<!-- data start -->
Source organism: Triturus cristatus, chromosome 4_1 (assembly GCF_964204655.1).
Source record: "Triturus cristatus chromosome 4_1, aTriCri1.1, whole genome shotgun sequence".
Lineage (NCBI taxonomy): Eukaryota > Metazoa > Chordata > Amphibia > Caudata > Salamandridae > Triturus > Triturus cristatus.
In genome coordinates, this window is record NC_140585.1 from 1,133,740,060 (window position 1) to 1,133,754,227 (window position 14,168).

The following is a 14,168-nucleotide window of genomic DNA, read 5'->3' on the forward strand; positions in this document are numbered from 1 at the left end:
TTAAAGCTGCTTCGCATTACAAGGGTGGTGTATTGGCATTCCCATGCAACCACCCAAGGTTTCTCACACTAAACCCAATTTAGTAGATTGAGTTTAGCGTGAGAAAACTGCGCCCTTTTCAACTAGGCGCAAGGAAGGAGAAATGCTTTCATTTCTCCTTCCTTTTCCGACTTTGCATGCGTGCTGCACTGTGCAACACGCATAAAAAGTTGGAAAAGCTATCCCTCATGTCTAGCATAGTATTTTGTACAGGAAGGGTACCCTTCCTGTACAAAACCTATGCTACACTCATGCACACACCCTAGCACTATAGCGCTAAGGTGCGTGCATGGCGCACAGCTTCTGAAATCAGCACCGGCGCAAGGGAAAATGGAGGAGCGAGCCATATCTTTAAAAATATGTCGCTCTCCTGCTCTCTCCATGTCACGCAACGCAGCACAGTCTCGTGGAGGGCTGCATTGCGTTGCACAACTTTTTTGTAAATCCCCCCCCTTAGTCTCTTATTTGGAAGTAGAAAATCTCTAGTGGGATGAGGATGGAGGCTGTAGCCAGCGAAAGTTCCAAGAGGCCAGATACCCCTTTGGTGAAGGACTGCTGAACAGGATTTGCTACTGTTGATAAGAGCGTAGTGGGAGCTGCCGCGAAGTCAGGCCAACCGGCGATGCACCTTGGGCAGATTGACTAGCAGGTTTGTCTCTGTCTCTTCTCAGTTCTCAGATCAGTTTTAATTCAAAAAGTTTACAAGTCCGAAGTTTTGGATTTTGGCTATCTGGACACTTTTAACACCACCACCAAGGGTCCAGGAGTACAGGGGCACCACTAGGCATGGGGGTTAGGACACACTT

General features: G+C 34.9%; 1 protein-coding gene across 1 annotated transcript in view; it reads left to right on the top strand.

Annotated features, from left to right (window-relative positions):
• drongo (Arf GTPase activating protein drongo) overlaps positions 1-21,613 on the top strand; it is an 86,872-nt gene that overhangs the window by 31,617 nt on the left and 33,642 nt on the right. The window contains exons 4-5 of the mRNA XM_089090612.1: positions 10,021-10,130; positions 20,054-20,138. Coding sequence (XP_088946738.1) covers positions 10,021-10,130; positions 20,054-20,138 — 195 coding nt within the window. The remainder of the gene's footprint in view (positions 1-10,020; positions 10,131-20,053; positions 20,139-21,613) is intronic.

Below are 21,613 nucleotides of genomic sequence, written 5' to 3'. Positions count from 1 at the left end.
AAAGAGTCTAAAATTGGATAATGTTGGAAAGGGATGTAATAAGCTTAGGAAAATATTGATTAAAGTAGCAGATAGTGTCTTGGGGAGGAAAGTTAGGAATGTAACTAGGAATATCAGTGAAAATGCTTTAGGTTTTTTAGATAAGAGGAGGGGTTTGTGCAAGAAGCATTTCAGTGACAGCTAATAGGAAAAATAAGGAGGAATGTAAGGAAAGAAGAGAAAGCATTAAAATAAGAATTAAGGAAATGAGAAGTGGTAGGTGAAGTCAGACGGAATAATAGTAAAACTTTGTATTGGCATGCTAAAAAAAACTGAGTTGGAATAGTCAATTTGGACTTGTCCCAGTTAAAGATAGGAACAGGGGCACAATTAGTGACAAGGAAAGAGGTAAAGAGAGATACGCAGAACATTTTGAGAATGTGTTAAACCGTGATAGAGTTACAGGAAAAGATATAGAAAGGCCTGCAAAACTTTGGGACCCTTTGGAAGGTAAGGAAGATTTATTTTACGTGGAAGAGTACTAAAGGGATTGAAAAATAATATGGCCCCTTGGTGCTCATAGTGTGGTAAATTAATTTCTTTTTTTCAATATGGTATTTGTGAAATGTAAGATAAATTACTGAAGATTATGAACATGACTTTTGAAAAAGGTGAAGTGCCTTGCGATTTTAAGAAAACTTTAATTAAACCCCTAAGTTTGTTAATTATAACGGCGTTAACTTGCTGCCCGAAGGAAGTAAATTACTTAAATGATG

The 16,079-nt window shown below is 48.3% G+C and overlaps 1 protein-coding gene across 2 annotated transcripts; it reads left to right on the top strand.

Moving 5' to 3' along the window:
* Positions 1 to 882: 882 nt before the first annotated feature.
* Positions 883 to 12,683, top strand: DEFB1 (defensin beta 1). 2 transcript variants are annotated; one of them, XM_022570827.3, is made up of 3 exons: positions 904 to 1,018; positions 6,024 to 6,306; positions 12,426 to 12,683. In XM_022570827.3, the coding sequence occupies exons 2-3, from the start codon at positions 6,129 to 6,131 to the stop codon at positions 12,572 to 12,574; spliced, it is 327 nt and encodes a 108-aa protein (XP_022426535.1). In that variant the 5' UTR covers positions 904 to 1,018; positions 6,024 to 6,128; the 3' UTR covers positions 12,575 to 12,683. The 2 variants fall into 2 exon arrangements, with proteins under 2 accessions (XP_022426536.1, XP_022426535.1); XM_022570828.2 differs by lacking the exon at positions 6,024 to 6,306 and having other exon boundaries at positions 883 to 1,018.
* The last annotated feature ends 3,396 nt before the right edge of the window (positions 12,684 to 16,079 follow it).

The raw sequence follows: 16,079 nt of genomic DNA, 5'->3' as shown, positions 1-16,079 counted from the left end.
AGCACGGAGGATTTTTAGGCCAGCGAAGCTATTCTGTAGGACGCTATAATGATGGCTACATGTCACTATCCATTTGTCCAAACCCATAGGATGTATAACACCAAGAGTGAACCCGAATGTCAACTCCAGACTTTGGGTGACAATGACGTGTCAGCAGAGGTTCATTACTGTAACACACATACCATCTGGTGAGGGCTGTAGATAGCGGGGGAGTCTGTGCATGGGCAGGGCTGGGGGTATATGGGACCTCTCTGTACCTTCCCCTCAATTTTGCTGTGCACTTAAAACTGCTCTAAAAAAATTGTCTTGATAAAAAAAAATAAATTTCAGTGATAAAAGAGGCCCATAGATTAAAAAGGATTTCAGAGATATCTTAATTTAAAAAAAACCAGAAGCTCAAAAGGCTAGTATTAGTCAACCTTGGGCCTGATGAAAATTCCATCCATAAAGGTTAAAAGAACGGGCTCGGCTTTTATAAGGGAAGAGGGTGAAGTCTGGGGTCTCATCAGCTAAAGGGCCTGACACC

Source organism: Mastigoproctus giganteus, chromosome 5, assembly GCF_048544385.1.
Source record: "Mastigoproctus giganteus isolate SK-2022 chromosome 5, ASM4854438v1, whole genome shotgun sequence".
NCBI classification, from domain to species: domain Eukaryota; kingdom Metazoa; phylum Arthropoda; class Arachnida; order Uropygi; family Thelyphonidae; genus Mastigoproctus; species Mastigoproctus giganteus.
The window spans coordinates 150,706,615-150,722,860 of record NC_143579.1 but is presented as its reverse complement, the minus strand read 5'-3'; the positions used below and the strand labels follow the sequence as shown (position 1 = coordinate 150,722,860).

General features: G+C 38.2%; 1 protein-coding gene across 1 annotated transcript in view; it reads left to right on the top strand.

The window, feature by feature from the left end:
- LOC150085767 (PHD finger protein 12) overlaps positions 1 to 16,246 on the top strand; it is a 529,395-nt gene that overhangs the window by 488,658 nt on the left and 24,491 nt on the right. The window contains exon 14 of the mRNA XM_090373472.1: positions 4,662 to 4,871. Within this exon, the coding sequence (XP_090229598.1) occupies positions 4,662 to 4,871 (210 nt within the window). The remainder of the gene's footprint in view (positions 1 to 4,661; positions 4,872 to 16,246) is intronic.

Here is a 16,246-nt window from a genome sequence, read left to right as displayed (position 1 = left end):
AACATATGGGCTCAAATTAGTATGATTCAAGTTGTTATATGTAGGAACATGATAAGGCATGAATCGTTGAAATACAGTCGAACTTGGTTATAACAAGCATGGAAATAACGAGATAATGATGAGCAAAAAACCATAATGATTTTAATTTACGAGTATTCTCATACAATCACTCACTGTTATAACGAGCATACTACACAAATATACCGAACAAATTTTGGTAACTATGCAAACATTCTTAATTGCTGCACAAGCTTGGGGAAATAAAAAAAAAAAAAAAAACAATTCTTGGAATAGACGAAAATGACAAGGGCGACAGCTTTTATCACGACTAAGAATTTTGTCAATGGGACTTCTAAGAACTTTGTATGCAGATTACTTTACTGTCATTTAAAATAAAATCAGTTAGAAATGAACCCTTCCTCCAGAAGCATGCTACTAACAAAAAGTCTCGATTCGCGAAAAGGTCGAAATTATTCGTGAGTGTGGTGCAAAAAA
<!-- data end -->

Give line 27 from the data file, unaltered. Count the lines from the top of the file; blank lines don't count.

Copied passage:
AACATATGGGCTCAAATTAGTATGATTCAAGTTGTTATATGTAGGAACATGATAAGGCATGAATCGTTGAAATACAGTCGAACTTGGTTATAACAAGCATGGAAATAACGAGATAATGATGAGCAAAAAACCATAATGATTTTAATTTACGAGTATTCTCATACAATCACTCACTGTTATAACGAGCATACTACACAAATATACCGAACAAATTTTGGTAACTATGCAAACATTCTTAATTGCTGCACAAGCTTGGGGAAATAAAAAAAAAAAAAAAAACAATTCTTGGAATAGACGAAAATGACAAGGGCGACAGCTTTTATCACGACTAAGAATTTTGTCAATGGGACTTCTAAGAACTTTGTATGCAGATTACTTTACTGTCATTTAAAATAAAATCAGTTAGAAATGAACCCTTCCTCCAGAAGCATGCTACTAACAAAAAGTCTCGATTCGCGAAAAGGTCGAAATTATTCGTGAGTGTGGTGCAAAAAA